BACK TO WORK | Half a million job losses expected after lockdown

01 June 2020 - 07:00 By Jane Steinacker and Hilary Joffe
Around half a million people are expected to lose their jobs while more than 100,000 businesses will shut their doors in the months to come as they continue to suffer the consequences of the coronavirus lockdown.
Around half a million people are expected to lose their jobs while more than 100,000 businesses will shut their doors in the months to come as they continue to suffer the consequences of the coronavirus lockdown.
Image: Supplied.

As millions of South Africans head back to work on Monday after more than two months of lockdown, economists and business experts warn that almost half a million people could lose their jobs.  

Business owners who may be breathing a sigh of relief in the reopening of their establishments may find that their joy will be short-lived as economists predict that thousands of them will voluntarily shut their doors in the months to come.

Economist Dawie Roodt placed the number of businesses likely to collapse in the coming months at 100,000.

“Many microbusinesses which run in the townships with very little in terms of overhead costs can close down and simply reopen down the road when things are favourable again. But for the bigger companies with higher costs, it’s not that easy,” Roodt said.

One of the biggest challenges could be adhering to the lockdown regulations which they need to comply with in order to operate.

“While we believe that most businesses will do their best to comply, after the lean months of lockdown there is a likelihood that a lot of smaller businesses — especially those in townships and peri-urban areas — will struggle with the added costs of social distancing, staff safety and client protective measures,” warned business mentor Anton Ressel.

“It is also unclear how these expectations will be accepted by customers in different areas across the country — so while full mask wearing is commonly accepted now in the more affluent areas, some township areas report limited mask wearing,” he added.

Ressel agreed that some business closures were inevitable.

“Sadly, it is inevitable that many businesses will not survive, especially those in particularly marginalised sectors like tourism and hospitality, as well as one-on-one services like hairdressers and beauty salons,” he said.

Those who may survive are those who may be willing to rework their business models.

Gerhard Papenfus, CEO of the National Employers Association of SA (Neasa) bemoaned the onerous regulations government sent on Thursday, May 28, that businesses need to comply with under level 3 which starts on Monday, June 1.

Papenfus engaged a team of lawyers to work through the regulations sent by government to be able to supply the information to business in a “digestible format”.

He advised business owners to prepare themselves for the challenges to come which include “over-eager inspectors with the powers to close your operations and institute criminal charges (in the case of non or partial compliance); obstructive trade union officials who may declare disputes should they be of the view that you are not fully compliant and employees refusing to come to work since you haven’t introduced sufficient precautions to protect them against the ‘virus’, their health may be at risk”.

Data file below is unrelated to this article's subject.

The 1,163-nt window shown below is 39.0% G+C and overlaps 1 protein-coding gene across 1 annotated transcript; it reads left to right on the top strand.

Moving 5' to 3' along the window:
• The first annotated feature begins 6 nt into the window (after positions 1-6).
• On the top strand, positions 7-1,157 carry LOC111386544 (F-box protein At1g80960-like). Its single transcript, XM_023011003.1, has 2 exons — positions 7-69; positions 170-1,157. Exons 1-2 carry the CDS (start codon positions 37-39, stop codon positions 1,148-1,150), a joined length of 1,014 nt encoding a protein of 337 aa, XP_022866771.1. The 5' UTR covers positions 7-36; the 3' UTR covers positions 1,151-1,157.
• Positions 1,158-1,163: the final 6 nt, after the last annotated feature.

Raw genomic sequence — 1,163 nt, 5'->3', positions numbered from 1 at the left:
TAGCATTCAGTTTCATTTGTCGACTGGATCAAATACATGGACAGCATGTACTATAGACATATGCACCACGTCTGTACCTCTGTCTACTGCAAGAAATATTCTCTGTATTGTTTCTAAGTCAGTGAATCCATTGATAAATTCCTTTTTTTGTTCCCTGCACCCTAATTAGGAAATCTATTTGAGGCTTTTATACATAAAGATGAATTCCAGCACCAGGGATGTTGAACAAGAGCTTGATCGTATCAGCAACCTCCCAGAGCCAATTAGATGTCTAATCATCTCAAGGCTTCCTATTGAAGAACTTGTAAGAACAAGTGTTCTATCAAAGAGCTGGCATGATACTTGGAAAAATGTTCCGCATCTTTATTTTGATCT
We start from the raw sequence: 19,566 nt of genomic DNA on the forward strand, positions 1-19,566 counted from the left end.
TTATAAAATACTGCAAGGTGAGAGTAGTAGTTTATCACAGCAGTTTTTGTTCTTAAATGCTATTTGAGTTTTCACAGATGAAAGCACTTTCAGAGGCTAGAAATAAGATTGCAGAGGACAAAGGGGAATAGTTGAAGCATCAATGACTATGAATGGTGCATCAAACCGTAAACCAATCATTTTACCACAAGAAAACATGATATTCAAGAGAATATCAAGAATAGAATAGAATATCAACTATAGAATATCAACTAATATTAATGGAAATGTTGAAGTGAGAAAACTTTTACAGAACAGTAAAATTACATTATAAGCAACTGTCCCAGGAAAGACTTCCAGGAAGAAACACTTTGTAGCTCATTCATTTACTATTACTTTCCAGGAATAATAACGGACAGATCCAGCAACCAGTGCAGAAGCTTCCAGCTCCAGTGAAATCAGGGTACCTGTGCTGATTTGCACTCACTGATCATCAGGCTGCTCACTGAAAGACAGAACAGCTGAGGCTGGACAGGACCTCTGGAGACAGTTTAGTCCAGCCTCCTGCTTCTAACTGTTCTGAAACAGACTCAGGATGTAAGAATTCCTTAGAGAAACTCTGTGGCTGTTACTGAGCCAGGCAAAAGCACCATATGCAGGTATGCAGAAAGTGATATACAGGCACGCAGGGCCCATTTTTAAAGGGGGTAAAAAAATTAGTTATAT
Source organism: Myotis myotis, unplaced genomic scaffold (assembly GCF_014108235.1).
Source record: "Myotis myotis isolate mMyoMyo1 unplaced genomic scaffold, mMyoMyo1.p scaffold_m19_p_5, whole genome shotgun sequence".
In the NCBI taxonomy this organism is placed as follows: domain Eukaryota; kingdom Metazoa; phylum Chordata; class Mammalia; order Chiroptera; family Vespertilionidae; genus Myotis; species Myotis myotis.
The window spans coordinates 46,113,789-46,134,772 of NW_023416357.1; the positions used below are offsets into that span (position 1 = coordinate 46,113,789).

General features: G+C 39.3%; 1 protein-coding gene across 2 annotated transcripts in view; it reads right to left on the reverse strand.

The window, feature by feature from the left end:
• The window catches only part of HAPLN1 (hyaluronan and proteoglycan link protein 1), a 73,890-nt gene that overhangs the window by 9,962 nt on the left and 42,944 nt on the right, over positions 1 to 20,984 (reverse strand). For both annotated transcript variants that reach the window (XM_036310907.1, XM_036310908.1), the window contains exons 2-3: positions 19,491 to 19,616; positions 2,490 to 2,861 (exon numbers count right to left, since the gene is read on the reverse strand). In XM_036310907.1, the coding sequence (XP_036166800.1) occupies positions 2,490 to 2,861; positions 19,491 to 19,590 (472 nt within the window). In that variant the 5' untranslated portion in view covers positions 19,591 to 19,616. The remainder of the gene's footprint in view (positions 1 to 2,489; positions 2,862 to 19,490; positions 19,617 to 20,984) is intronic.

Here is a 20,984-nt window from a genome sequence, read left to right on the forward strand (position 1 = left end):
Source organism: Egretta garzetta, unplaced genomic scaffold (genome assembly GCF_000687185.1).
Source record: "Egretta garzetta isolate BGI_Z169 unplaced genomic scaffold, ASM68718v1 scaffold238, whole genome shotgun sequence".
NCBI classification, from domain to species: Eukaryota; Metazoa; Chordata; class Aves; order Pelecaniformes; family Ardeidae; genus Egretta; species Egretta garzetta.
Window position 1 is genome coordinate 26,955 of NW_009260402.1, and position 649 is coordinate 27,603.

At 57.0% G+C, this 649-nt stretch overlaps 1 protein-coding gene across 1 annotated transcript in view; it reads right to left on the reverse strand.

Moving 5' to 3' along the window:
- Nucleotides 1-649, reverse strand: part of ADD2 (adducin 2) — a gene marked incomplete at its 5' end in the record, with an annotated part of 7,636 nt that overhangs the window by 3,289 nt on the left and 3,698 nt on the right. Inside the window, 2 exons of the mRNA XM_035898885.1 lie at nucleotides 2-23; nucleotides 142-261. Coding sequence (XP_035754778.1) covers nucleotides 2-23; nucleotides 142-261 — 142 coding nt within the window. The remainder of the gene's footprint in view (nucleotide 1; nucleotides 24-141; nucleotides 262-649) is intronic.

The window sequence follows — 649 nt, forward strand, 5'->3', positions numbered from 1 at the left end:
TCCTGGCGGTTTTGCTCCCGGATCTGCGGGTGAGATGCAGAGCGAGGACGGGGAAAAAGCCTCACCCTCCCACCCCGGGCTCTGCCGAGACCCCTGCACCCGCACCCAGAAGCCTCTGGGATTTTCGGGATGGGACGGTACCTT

Meanwhile, Catherine Wijnberg, who is the CEO of business growth consultancy, said: “These requirements are quite considerable for businesses that have never had to consider such things. There is both a practical and a mental or psychological lag that needs to be addressed.

“It might take time to transition behaviours and processes, so simply being ‘ready’ to open doors might not be enough. Level 3 still has limitations that are hard to ignore and many lessons and adjustments still to be made,” said Wijnberg.

A survey conducted by Inclusive Society network, at the behest of the National Employers Association of SA (Neasa), revealed that most business owners are already preparing themselves for the worst.

The survey revealed that 73% of 1, 012 enterprises suggested that they would not have sufficient cash flow to see them through level 4.

Only 49% believed they would survive at all.

Using retrenchment data from respondents, the survey forecast that the real job loss estimation by the end of April could stand at 462,000.

Companies and Intellectual Property Commission (CIPC) Commissioner, Advocate Rory Voller, said that 114 firms had applied for business rescue since the start of the lockdown on March 27.

This is set against a bleak business backdrop, with a report by the SA Restructuring and Insolvency Practitioners Association finding that liquidations had increased even before the lockdown.

“The total number of liquidations increased by 12,3% in February 2020 compared with February 2019. Voluntary liquidations increased by 22 cases while compulsory liquidations decreased by 4 cases during this period,” it read.

“The estimated number of insolvencies increased by 13,9% in January 2020 compared with January 2019,” it found.


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